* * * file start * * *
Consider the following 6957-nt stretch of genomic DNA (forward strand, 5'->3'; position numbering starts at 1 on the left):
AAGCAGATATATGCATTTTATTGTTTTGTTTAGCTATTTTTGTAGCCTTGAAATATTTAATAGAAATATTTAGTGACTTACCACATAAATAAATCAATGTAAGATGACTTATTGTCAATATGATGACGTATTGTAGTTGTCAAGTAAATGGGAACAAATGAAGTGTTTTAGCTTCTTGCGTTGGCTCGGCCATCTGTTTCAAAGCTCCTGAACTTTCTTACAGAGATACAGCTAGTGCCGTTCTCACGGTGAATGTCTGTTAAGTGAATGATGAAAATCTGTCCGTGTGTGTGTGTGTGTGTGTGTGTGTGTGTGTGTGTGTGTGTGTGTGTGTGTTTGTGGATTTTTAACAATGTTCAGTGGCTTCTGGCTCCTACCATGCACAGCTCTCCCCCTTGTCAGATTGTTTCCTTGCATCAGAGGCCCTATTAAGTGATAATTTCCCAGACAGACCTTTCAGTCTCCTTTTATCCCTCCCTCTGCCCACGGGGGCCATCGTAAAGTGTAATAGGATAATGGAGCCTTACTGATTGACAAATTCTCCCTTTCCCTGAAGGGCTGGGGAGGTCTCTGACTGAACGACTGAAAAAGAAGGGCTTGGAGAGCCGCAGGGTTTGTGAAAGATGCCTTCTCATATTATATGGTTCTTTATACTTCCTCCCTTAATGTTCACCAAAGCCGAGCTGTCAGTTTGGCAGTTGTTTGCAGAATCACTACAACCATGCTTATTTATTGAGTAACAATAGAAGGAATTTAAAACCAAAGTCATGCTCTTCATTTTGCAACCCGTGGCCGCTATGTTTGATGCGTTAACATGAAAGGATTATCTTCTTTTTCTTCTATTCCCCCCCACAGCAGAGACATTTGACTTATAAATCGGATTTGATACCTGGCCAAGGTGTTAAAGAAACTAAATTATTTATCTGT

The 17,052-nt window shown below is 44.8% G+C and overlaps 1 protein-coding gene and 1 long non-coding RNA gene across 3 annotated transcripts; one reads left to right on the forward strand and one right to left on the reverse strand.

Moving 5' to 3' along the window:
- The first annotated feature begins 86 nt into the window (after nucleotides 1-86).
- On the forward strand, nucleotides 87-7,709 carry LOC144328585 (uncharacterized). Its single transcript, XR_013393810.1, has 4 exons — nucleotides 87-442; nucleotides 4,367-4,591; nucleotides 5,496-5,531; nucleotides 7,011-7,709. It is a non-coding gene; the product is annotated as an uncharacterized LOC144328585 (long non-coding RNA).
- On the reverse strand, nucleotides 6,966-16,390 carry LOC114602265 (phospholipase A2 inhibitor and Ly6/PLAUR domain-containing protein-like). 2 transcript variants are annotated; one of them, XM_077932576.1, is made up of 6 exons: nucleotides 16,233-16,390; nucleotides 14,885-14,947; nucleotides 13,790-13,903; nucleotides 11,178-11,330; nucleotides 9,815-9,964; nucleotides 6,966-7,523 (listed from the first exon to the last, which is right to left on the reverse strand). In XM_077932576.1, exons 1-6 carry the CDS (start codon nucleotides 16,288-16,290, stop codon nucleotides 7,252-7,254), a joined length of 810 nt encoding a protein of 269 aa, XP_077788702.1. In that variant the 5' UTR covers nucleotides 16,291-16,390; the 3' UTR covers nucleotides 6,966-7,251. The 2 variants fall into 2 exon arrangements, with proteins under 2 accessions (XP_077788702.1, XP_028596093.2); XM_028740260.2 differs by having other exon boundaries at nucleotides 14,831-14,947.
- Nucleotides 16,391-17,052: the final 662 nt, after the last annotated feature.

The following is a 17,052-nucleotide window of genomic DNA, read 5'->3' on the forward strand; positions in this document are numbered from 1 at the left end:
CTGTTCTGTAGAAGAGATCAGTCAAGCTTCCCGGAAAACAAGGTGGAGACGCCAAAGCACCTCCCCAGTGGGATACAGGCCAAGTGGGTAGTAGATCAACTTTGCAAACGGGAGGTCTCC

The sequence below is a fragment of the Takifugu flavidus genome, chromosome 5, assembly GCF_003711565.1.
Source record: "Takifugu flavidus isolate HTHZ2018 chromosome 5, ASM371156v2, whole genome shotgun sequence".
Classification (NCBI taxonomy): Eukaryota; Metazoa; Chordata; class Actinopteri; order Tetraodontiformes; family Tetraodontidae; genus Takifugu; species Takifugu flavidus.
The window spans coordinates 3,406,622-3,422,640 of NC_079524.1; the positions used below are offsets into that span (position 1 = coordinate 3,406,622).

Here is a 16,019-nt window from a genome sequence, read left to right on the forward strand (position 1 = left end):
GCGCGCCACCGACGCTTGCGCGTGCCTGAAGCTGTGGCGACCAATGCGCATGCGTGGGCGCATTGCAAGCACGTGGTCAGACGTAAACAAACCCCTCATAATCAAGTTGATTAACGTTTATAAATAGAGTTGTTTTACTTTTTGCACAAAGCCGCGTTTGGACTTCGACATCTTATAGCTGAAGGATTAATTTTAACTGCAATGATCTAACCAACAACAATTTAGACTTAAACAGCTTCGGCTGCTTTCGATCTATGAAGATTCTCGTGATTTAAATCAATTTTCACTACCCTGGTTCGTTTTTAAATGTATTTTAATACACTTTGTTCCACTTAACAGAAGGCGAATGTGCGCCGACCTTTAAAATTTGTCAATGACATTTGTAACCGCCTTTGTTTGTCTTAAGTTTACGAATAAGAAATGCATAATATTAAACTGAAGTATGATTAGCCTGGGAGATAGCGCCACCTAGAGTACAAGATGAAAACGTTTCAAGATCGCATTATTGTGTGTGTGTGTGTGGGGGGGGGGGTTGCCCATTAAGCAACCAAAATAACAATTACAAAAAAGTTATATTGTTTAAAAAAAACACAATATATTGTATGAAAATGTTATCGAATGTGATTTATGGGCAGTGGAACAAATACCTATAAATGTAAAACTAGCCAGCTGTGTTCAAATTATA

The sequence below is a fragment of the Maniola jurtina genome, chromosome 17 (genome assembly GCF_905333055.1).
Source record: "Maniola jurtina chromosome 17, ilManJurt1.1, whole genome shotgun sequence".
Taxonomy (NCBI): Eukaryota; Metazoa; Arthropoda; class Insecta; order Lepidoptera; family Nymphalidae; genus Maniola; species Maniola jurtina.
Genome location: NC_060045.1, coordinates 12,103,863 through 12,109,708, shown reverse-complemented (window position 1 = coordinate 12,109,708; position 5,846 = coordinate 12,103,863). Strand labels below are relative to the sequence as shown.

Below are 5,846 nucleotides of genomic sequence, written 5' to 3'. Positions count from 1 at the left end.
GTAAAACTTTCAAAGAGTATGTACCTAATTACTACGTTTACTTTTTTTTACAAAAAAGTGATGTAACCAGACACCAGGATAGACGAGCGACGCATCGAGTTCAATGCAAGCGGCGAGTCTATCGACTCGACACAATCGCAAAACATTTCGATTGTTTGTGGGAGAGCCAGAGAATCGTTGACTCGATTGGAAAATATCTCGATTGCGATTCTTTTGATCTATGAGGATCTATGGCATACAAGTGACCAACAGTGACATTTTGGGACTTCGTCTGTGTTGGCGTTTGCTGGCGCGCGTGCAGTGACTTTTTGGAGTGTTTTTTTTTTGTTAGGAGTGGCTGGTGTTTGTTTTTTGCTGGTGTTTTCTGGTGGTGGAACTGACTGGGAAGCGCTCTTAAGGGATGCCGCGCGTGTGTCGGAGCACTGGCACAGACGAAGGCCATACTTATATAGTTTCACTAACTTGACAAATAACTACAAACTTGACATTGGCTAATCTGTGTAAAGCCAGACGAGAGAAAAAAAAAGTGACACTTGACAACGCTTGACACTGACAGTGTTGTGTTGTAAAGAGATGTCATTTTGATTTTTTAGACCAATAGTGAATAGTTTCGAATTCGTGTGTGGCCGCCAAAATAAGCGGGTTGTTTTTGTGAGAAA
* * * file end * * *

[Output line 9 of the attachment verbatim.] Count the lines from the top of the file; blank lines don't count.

The following is a 17,052-nucleotide window of genomic DNA, read 5'->3' on the forward strand; positions in this document are numbered from 1 at the left end: